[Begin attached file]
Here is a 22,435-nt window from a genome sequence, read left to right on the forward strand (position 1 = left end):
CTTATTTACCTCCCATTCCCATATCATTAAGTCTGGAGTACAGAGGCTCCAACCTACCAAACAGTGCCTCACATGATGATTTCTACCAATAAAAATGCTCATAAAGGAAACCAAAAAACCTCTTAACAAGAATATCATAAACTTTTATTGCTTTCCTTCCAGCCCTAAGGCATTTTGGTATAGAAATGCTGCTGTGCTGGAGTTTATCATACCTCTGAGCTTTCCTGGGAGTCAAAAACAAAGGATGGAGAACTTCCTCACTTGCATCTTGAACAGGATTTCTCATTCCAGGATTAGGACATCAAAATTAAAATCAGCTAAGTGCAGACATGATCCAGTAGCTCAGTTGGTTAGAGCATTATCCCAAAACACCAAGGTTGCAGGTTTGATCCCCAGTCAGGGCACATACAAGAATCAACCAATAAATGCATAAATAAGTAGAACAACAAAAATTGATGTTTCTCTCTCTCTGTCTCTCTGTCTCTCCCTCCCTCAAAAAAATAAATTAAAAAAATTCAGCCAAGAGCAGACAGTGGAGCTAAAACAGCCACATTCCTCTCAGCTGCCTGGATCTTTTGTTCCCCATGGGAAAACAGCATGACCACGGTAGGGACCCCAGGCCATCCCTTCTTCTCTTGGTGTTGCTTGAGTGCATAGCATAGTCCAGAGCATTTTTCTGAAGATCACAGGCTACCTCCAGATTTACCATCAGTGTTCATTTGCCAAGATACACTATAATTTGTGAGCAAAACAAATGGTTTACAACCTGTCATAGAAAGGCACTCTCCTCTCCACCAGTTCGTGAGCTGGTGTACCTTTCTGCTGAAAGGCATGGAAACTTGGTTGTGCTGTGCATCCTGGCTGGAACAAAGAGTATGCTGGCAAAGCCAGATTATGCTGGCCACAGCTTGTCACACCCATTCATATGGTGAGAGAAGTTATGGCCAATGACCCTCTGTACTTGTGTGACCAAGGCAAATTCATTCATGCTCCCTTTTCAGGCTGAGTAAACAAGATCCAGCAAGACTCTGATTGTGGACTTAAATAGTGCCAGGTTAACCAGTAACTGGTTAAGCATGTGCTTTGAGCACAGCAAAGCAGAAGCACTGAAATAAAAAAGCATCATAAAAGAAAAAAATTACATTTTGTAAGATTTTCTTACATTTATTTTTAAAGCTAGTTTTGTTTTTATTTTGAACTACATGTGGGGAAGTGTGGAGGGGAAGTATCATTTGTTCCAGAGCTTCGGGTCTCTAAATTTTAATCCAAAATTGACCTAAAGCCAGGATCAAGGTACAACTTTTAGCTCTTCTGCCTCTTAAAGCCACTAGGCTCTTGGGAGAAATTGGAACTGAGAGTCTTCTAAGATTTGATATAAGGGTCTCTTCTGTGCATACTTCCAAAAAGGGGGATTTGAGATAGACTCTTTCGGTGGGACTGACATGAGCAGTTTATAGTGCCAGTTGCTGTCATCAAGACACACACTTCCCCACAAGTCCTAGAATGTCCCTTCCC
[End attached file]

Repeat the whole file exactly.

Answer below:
Here is a 22,435-nt window from a genome sequence, read left to right on the forward strand (position 1 = left end):
CTTATTTACCTCCCATTCCCATATCATTAAGTCTGGAGTACAGAGGCTCCAACCTACCAAACAGTGCCTCACATGATGATTTCTACCAATAAAAATGCTCATAAAGGAAACCAAAAAACCTCTTAACAAGAATATCATAAACTTTTATTGCTTTCCTTCCAGCCCTAAGGCATTTTGGTATAGAAATGCTGCTGTGCTGGAGTTTATCATACCTCTGAGCTTTCCTGGGAGTCAAAAACAAAGGATGGAGAACTTCCTCACTTGCATCTTGAACAGGATTTCTCATTCCAGGATTAGGACATCAAAATTAAAATCAGCTAAGTGCAGACATGATCCAGTAGCTCAGTTGGTTAGAGCATTATCCCAAAACACCAAGGTTGCAGGTTTGATCCCCAGTCAGGGCACATACAAGAATCAACCAATAAATGCATAAATAAGTAGAACAACAAAAATTGATGTTTCTCTCTCTCTGTCTCTCTGTCTCTCCCTCCCTCAAAAAAATAAATTAAAAAAATTCAGCCAAGAGCAGACAGTGGAGCTAAAACAGCCACATTCCTCTCAGCTGCCTGGATCTTTTGTTCCCCATGGGAAAACAGCATGACCACGGTAGGGACCCCAGGCCATCCCTTCTTCTCTTGGTGTTGCTTGAGTGCATAGCATAGTCCAGAGCATTTTTCTGAAGATCACAGGCTACCTCCAGATTTACCATCAGTGTTCATTTGCCAAGATACACTATAATTTGTGAGCAAAACAAATGGTTTACAACCTGTCATAGAAAGGCACTCTCCTCTCCACCAGTTCGTGAGCTGGTGTACCTTTCTGCTGAAAGGCATGGAAACTTGGTTGTGCTGTGCATCCTGGCTGGAACAAAGAGTATGCTGGCAAAGCCAGATTATGCTGGCCACAGCTTGTCACACCCATTCATATGGTGAGAGAAGTTATGGCCAATGACCCTCTGTACTTGTGTGACCAAGGCAAATTCATTCATGCTCCCTTTTCAGGCTGAGTAAACAAGATCCAGCAAGACTCTGATTGTGGACTTAAATAGTGCCAGGTTAACCAGTAACTGGTTAAGCATGTGCTTTGAGCACAGCAAAGCAGAAGCACTGAAATAAAAAAGCATCATAAAAGAAAAAAATTACATTTTGTAAGATTTTCTTACATTTATTTTTAAAGCTAGTTTTGTTTTTATTTTGAACTACATGTGGGGAAGTGTGGAGGGGAAGTATCATTTGTTCCAGAGCTTCGGGTCTCTAAATTTTAATCCAAAATTGACCTAAAGCCAGGATCAAGGTACAACTTTTAGCTCTTCTGCCTCTTAAAGCCACTAGGCTCTTGGGAGAAATTGGAACTGAGAGTCTTCTAAGATTTGATATAAGGGTCTCTTCTGTGCATACTTCCAAAAAGGGGGATTTGAGATAGACTCTTTCGGTGGGACTGACATGAGCAGTTTATAGTGCCAGTTGCTGTCATCAAGACACACACTTCCCCACAAGTCCTAGAATGTCCCTTCCC